By: Alyssa Curran
If you’ve attended a cool event in Nashville recently, the ladies of A&M Events probably had a hand in it. Founded in Nashville by Amanda Stone and Micaela Reed, A&M Events produces corporate and special events across the country. Not only are Amanda and Micaela boss women, they’ve hired a fully female team and they go out of their way to support fellow women in business. Alyssa chatted with Amanda and Micaela about practical tips for building a business from scratch, best practices for networking in Nashville, and what you must remember when throwing an awesome party.
What led you two to go off on your own and start A&M Events?
Amanda: Micaela and I began working together straight out of college at a local events management firm and immediately beginning looking for a creative outlet on the side. We began reaching out to other area planners to see if they needed help with their events and we were working as many events as we could both in our day job and as a side hustle. Ultimately, we knew we could see ourselves having our own company in the events space.
Micaela: We saw the opportunity that was arising in Nashville with such rapid growth. We saw a need to fill here in Nashville and throughout the Southeast. What’s unique about our model is that we see ourselves as a long-term partner with clients rather than a transactional vendor and we’ve built our business accordingly.
What are the most important details to remember when hosting an event?
M: One thing that people so often overlook is music. They’ll plan an elaborate experience with larger-than-life details, but you walk in and it’s silent. This is a huge pet peeve of mine. I carry a Bluetooth speaker with me wherever I go, in case I need to swoop in with some tunes.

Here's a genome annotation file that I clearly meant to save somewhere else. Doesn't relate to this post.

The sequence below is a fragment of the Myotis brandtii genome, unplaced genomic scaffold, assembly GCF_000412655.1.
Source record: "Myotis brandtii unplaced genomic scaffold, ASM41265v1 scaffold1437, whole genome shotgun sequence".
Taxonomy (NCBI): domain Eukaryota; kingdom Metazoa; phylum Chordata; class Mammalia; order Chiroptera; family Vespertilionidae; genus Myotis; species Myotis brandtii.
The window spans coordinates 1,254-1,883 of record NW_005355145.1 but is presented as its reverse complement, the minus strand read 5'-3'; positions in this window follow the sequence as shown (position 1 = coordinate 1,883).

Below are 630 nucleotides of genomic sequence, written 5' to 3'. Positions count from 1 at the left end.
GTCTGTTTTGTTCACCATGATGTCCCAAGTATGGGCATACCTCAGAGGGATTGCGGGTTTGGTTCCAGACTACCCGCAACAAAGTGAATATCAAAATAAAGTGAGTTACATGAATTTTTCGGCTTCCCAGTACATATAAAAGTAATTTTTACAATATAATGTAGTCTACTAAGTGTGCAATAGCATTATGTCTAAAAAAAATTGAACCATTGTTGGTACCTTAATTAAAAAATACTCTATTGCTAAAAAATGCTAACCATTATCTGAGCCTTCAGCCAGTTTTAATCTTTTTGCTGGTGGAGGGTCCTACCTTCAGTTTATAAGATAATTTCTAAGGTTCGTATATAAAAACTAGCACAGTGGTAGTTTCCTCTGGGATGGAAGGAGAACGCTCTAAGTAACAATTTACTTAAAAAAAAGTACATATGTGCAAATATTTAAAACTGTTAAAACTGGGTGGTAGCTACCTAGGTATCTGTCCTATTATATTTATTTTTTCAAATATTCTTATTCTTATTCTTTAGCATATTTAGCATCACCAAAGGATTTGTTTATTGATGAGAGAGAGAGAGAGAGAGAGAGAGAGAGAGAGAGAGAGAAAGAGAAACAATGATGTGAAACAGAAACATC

Another easy fix that will make or break you is lighting. There’s a Danish term called “hygge”, which essentially means the feeling of coziness and comfort caused by a warm glow. This is most important. Nothing bothers me more than showing up to a well-planned event, but the light is so bright you feel like you’re at a doctor’s office. Mood lighting doesn’t have to be expensive. Buy a dimmer or remove a few light bulbs.
A: Think about the event from your guest’s perspective. What will your guests see first? How was the parking experience? Was the invitation clear? When they walk in, do they know where to go and what to do? If your guests don’t immediately know what they’re supposed to do, they’re already feeling stressed and not enjoying themselves. Incorporate clear signage, provide ample instructions on communications, and make it easy on your guests and on you as the planner.
Finally, if you want to add flourishes to your event, pick one or two areas to focus on. Add a balloon installation or a funky menu, for example, but don’t go over the top. Don’t let every detail be the statement, otherwise they will get lost and won’t be appreciated.
What have you learned as you’ve grown your team? What are some tips for learning to delegate?
A: We’re simultaneously narrowing in on the types of clients and projects that we want to be working with and diversifying the types of events we’re doing. We’ve moved into the creative project management space more than exclusively events. What that means is, when a client throws out a seemingly “impossible” or “crazy” idea, we take their creative concept and make it into something real. As we continue to build our team, we’re able to be more strategic and focus on the big picture rather than being in the weeds coordinating events. We have more bandwidth to focus on our culture, mission and values.
Maintaining good culture starts with the hiring process. If you’re not bringing on the right people then you’re already shooting yourself in the foot. That being said, A&M Events is our baby and growing your team does make you more vulnerable.